I am really itching to get started on my garden so I did what all gardeners do-- I looked through the seed catalogs. I even ordered some seeds. They arrived this week. Those little packets represent so much hope. I am going to try some new crops this year. I've got a few different chinese vegetables. See how that works. My boys are home for Christmas break and they made me some more wooden squares for the new beds I'll put in. I know it wasn't that hard, but I really appreciate it. They have been wonderful about building things for me. Last year they built the chicken house.
This was a fun cake to make. My daughter, the artist, helped with making some of the figurines. They are all out of gumpaste. The blanket is fondant and the frosting is whipped cream. The whipped cream frosting makes a more amateur looking cake, but it was delicious. The cake celebrated a baby shower for two sisters, the Crapo girls.
Dressing means soaking the deer hide in a oily solution. I used ivory soap and olive oil. Wringing is getting the excess water out of the hide. It is amazing how much torque you can force on that baby and it doesn't faze it. Softening is pulling (and pulling and pulling) the hide until it is dry. The theory is that if you pull it while it is drying the mucus within the hide's fibers will dry without attaching themselves to the other fibers, hence a much softer hide. Honestly-- it didn't turn out perfectly. I'm not sure what went wrong. About a four/five inch perimeter of the hide is very nice. The interior is too stiff for garment use. I'm not sure if I messed up on the graining or on the softening. It is a bit discouraging. The parts that turned out nice are heavenly.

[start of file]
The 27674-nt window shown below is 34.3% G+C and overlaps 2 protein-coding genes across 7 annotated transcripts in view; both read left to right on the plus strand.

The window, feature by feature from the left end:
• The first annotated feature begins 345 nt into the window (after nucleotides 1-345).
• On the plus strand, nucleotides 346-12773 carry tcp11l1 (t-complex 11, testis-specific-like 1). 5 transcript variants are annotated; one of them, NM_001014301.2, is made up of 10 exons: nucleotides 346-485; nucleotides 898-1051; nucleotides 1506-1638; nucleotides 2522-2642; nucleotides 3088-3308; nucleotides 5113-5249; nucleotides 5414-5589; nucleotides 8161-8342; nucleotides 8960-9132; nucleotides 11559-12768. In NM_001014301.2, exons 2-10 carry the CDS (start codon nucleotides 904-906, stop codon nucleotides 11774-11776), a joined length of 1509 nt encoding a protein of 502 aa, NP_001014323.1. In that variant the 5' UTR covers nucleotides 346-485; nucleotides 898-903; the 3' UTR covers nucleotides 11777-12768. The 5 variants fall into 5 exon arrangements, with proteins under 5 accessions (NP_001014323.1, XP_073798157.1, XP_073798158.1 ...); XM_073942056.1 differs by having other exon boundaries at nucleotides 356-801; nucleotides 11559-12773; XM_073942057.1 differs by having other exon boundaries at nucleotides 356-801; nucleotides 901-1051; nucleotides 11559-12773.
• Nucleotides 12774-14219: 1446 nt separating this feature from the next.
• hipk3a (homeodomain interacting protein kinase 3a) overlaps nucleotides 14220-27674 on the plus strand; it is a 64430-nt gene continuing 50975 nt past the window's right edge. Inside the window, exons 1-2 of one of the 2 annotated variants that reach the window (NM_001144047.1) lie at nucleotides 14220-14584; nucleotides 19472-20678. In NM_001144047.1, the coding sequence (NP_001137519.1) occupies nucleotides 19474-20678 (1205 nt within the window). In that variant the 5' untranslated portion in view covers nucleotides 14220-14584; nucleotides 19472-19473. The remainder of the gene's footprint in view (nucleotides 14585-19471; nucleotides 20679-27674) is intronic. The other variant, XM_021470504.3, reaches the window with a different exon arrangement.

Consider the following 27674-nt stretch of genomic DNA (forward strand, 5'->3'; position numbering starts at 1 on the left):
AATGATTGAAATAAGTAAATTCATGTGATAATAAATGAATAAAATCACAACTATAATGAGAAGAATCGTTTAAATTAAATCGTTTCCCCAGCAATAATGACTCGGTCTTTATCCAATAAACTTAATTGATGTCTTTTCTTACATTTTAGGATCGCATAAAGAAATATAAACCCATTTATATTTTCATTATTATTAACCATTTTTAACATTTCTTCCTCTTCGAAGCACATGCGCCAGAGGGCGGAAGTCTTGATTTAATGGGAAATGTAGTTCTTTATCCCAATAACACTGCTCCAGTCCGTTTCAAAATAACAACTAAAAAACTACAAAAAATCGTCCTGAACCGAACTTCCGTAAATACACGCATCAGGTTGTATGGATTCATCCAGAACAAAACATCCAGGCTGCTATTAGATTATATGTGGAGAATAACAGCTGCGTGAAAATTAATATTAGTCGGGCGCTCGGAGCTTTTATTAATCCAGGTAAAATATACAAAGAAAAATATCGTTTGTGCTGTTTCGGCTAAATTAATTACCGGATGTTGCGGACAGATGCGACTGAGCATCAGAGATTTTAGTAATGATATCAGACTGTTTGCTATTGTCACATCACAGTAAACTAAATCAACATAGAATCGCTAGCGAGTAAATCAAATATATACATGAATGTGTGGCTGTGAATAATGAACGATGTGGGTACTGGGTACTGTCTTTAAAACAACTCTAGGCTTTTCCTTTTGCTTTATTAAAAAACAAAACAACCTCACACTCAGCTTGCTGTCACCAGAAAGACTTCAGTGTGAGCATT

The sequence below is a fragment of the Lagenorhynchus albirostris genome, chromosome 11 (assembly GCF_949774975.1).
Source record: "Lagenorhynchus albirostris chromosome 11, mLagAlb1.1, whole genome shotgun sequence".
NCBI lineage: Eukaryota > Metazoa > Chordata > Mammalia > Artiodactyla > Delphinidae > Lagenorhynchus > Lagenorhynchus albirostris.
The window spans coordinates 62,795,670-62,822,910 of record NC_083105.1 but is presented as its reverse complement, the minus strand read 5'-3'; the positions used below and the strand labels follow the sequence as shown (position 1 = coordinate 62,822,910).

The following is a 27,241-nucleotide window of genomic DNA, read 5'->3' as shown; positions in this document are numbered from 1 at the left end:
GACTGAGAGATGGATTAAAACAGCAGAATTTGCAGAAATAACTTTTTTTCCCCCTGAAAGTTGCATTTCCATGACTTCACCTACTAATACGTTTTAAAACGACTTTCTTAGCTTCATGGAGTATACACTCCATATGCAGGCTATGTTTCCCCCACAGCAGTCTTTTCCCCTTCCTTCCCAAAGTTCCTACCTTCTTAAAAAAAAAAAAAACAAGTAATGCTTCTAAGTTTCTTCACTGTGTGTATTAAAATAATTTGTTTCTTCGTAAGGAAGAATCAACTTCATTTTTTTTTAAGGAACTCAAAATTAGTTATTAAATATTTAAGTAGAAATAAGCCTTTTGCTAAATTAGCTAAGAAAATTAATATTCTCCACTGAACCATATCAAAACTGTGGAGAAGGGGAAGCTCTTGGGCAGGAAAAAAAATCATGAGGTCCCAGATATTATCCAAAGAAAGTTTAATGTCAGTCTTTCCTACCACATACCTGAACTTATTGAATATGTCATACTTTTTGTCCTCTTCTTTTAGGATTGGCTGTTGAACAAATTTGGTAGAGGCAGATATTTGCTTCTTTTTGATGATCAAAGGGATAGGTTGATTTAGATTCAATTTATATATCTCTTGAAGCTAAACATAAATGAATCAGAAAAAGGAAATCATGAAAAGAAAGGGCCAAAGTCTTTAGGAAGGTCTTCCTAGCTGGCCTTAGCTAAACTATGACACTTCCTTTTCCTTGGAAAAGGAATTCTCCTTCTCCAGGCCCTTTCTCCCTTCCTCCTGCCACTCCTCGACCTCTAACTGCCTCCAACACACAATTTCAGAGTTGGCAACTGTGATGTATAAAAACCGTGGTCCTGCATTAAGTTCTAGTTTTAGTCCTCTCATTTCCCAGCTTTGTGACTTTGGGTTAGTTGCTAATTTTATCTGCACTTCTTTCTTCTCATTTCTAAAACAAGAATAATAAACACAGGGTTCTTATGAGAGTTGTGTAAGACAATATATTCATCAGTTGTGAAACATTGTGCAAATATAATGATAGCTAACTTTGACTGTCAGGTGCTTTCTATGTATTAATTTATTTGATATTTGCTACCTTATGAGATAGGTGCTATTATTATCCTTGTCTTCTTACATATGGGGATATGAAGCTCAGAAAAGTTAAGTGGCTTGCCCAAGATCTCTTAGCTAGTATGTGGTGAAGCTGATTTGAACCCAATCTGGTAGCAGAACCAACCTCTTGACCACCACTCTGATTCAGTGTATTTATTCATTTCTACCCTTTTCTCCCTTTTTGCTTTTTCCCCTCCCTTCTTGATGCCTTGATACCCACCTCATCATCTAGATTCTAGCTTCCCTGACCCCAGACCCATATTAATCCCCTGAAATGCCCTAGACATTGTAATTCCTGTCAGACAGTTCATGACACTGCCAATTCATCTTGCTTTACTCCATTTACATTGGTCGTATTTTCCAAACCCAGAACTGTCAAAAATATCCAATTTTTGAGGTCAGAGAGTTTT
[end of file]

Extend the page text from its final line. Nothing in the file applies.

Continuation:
The next step in the buckskin processing didn't deserve a photo. I rinsed it. I threw some vinegar in the water to neutralize the bucking solution (alkaline) and rinsed and rinsed and rinsed in clean water. Then I let it soak in a mild acid (vinegar) solution for a while. The next step was membraning. It is like graining, except easier to see and not as important. That is what I'm scraping off in the picture. Then I just let it dry. It is really tough, like rawhide. The deer hides are pretty strange looking right now. They dried in whatever position they were laying, in this case on top of some buckets. I'm letting it sit around until I have time for softening.
I'm worried about my chickie girls. It is in the teens and they stay huddled together most of the time. I wouldn't want to live like that. I've been reading and trying to get advice on free-range chickens in cold weather. Seems like half the people say they'll do fine in cold weather and the other half suggest a heating lamp of some sort. I've got a bit of a shelter set up against the house, so they can still be outside, but they seem to prefer crowding against the back door most of the time. It is pretty pathetic. Only got two eggs yesterday.
I've got the deer hides grained. I'm not at all sure I did it correctly. One of the hides I'm pretty sure I got it all, but the other one the grain was really, really hard to find/see/remove. They are rinsing now. Since I don't live near moving water I've got them in a tub in the bathroom and I've been changing the water every few hours. It looks good. I'm never doing this again in the winter. This is SUCH an outside job.